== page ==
In 1933, this dictatorship solidified an ideological and political plan, and became known as Estado Novo, with Salazar as its leader. He led Portugal for several decades. The Estado Novo was conservative and strongly nationalist, anti-communist, anti-liberal, anti-NATO, anti-US, etc. Portugal controlled several colonies like Angola and Mozambique, but was at war to maintain its control.

In 1974 the economy was growing, but few sectors of society were satisfied. Salazar was decrepit and away from power, and since 1968 the dictatorship was headed by his successor Marcelo Caetano.

The day of the Revolution: April 25th of 1974

The Carnation Revolution started as a military coup.

The key actor was an armed forces movement called MFA for “Movimento das Forças Armadas”. The MFA was created because of the discontent among the mid-level ranks of the military. So, our revolution started in part from banal reasons: the military were poorly paid, their career paths nonexistent, and they wanted to leave Africa. But since they lived in a dictatorship, they could not even demonstrate or organize to demand better conditions. Thus the movement also demanded freedom from the dictatorship from early on.

General Spínola also played an important role. He was critical of the Colonial War, and his book titled “Portugal and the Future” convinced the MFA’s mid-level ranks that they had the support among the military’s top brass.

The coup was successful.

Partly because the dictatorship was rotten and exhausted, and its strong man Salazar was out of the scene. More importantly, the population immediately and very expressively adhered to the coup on the streets. And so it went from a military coup to a Revolution.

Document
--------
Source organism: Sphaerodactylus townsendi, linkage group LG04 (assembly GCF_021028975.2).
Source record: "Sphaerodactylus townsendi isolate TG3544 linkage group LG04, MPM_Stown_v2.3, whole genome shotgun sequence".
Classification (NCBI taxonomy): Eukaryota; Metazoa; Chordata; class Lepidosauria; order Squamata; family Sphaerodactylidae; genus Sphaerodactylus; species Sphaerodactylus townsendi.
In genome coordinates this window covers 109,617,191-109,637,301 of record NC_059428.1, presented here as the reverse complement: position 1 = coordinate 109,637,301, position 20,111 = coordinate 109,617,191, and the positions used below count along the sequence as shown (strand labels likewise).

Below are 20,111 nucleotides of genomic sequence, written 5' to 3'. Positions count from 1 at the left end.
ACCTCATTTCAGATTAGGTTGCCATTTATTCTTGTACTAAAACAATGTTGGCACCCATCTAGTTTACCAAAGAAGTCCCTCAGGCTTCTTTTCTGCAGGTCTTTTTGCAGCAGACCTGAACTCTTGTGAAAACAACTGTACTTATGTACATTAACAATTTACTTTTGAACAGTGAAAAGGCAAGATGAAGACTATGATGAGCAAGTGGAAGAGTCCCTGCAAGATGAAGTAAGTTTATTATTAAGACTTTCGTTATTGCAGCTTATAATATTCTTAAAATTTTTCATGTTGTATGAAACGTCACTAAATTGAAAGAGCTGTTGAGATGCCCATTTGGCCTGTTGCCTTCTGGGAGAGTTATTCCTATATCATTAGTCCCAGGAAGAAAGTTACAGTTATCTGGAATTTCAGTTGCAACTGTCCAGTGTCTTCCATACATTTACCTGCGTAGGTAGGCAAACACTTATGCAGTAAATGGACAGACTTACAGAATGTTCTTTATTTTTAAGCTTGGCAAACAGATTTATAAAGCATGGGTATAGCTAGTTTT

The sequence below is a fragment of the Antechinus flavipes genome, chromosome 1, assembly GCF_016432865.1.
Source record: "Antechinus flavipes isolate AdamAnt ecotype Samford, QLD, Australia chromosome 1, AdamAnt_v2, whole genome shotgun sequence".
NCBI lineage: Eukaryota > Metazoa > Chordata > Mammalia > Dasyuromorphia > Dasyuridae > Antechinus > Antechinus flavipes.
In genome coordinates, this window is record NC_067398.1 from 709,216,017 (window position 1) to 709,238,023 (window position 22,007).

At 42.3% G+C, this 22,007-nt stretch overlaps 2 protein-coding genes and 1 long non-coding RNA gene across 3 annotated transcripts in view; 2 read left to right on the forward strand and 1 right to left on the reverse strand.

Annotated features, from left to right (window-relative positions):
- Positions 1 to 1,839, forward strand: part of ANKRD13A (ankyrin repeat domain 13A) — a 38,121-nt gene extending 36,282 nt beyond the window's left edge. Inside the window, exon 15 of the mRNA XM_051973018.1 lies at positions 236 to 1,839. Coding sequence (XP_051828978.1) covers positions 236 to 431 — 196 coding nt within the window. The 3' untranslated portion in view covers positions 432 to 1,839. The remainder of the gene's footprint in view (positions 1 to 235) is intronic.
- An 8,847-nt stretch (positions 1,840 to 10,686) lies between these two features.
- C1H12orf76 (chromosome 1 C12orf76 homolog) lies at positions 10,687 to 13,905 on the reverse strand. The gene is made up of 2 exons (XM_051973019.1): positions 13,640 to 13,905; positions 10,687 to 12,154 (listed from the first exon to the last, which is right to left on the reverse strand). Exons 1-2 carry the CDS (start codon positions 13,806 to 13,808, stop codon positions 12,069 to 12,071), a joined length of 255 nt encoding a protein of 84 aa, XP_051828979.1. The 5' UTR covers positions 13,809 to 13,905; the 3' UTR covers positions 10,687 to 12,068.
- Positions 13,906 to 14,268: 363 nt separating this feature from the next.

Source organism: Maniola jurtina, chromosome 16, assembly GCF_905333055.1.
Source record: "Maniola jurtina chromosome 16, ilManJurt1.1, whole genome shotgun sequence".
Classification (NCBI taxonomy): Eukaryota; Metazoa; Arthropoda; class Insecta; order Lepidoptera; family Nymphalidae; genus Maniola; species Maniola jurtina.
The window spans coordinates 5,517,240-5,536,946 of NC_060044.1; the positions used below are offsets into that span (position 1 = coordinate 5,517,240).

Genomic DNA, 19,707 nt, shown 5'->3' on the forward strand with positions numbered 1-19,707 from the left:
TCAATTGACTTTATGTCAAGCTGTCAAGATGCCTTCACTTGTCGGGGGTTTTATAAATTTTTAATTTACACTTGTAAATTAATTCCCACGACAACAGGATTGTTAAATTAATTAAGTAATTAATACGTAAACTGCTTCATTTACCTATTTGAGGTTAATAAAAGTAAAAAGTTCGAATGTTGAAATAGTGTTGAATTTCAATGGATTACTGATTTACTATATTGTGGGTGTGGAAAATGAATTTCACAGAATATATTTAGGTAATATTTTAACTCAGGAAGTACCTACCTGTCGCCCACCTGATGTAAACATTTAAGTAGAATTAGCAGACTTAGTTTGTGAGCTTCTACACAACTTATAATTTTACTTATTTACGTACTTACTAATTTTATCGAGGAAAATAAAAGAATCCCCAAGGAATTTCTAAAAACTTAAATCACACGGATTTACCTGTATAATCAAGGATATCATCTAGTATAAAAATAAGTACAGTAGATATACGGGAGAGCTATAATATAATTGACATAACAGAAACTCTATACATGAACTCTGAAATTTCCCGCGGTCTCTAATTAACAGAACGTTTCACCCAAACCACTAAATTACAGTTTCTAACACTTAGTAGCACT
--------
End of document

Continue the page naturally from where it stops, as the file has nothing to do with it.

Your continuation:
(A revolution always implies mass adherence, as when we say “the smartphone revolution”, and that’s what happened then.)

After the Revolution: April 25 1974 to April 25 1976

After the revolution, movements, parties and personalities started to clash.

General Spínola was the first provisional president. He was chosen because he was a high-ranking military officer critic of the Colonial War, and that was useful to legitimize the MFA’s coup. But Marcelo Caetano also made it clear that he would only acknowledge defeat to Spínola.

But Spínola was also conservative, which clashed with the stronger political current of the MFA led by Otelo Saraiva de Carvalho, which was leftist and radical-left.

The MFA blocked some of Spínola’s decisions. Weakened, in June he formed a new provisional government with another military, Prime Minister Vasco Gonçalves. He was originally moderate, but who progressively turned to the left.

Spínola was displeased with the start of decolonization — he wanted a federalization of colonies instead — and in September he attempted to take control of the country. But Otelo had created the COPCON, which was the physical and political police of the post-revolution, and it was controlled by left-wing forces. They expelled Spínola from the government, and put General Francisco da Costa Gomes, a moderate, in his place.

The country was unstable and the future was uncertain. 600,000 forced exiles from from the colonies filled the streets, including 100,000 military. Many didn’t have a city, family, or home to return to, as they had been born in the colonies.